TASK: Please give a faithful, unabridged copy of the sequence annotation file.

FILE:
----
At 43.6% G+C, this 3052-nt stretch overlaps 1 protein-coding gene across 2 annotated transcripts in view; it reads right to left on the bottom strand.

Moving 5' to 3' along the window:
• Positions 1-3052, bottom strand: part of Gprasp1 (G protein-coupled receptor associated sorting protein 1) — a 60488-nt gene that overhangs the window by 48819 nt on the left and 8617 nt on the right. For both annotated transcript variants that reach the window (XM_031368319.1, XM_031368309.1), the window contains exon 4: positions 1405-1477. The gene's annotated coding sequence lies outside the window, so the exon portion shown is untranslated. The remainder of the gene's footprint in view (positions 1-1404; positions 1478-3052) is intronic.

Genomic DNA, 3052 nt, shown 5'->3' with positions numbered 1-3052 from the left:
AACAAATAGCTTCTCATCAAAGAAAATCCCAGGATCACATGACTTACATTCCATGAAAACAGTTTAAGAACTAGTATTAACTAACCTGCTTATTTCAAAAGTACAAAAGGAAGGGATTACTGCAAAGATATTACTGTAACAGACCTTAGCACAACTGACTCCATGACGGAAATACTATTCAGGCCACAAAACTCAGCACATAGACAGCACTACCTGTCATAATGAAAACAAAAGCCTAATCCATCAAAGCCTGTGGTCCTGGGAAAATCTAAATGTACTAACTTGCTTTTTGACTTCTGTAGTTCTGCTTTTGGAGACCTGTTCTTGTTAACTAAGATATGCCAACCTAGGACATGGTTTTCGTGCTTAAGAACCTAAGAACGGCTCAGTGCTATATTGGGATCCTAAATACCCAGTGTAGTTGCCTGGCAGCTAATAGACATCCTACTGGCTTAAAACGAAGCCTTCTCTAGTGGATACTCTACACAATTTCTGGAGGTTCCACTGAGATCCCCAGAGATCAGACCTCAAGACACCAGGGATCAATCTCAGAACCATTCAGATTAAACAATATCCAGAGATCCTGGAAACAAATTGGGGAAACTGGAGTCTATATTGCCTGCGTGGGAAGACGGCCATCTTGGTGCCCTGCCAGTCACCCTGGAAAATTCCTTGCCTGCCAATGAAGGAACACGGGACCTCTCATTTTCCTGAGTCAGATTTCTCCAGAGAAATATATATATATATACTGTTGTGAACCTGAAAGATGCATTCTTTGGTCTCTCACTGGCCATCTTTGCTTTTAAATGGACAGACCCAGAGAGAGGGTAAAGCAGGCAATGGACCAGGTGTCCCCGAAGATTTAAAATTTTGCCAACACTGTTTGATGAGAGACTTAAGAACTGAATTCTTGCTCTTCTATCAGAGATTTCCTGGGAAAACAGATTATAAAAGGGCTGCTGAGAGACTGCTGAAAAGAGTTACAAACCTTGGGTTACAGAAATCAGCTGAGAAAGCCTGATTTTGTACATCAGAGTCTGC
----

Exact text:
At 43.6% G+C, this 3052-nt stretch overlaps 1 protein-coding gene across 2 annotated transcripts in view; it reads right to left on the bottom strand.

Moving 5' to 3' along the window:
• Positions 1-3052, bottom strand: part of Gprasp1 (G protein-coupled receptor associated sorting protein 1) — a 60488-nt gene that overhangs the window by 48819 nt on the left and 8617 nt on the right. For both annotated transcript variants that reach the window (XM_031368319.1, XM_031368309.1), the window contains exon 4: positions 1405-1477. The gene's annotated coding sequence lies outside the window, so the exon portion shown is untranslated. The remainder of the gene's footprint in view (positions 1-1404; positions 1478-3052) is intronic.

Genomic DNA, 3052 nt, shown 5'->3' with positions numbered 1-3052 from the left:
AACAAATAGCTTCTCATCAAAGAAAATCCCAGGATCACATGACTTACATTCCATGAAAACAGTTTAAGAACTAGTATTAACTAACCTGCTTATTTCAAAAGTACAAAAGGAAGGGATTACTGCAAAGATATTACTGTAACAGACCTTAGCACAACTGACTCCATGACGGAAATACTATTCAGGCCACAAAACTCAGCACATAGACAGCACTACCTGTCATAATGAAAACAAAAGCCTAATCCATCAAAGCCTGTGGTCCTGGGAAAATCTAAATGTACTAACTTGCTTTTTGACTTCTGTAGTTCTGCTTTTGGAGACCTGTTCTTGTTAACTAAGATATGCCAACCTAGGACATGGTTTTCGTGCTTAAGAACCTAAGAACGGCTCAGTGCTATATTGGGATCCTAAATACCCAGTGTAGTTGCCTGGCAGCTAATAGACATCCTACTGGCTTAAAACGAAGCCTTCTCTAGTGGATACTCTACACAATTTCTGGAGGTTCCACTGAGATCCCCAGAGATCAGACCTCAAGACACCAGGGATCAATCTCAGAACCATTCAGATTAAACAATATCCAGAGATCCTGGAAACAAATTGGGGAAACTGGAGTCTATATTGCCTGCGTGGGAAGACGGCCATCTTGGTGCCCTGCCAGTCACCCTGGAAAATTCCTTGCCTGCCAATGAAGGAACACGGGACCTCTCATTTTCCTGAGTCAGATTTCTCCAGAGAAATATATATATATATACTGTTGTGAACCTGAAAGATGCATTCTTTGGTCTCTCACTGGCCATCTTTGCTTTTAAATGGACAGACCCAGAGAGAGGGTAAAGCAGGCAATGGACCAGGTGTCCCCGAAGATTTAAAATTTTGCCAACACTGTTTGATGAGAGACTTAAGAACTGAATTCTTGCTCTTCTATCAGAGATTTCCTGGGAAAACAGATTATAAAAGGGCTGCTGAGAGACTGCTGAAAAGAGTTACAAACCTTGGGTTACAGAAATCAGCTGAGAAAGCCTGATTTTGTACATCAGAGTCTGC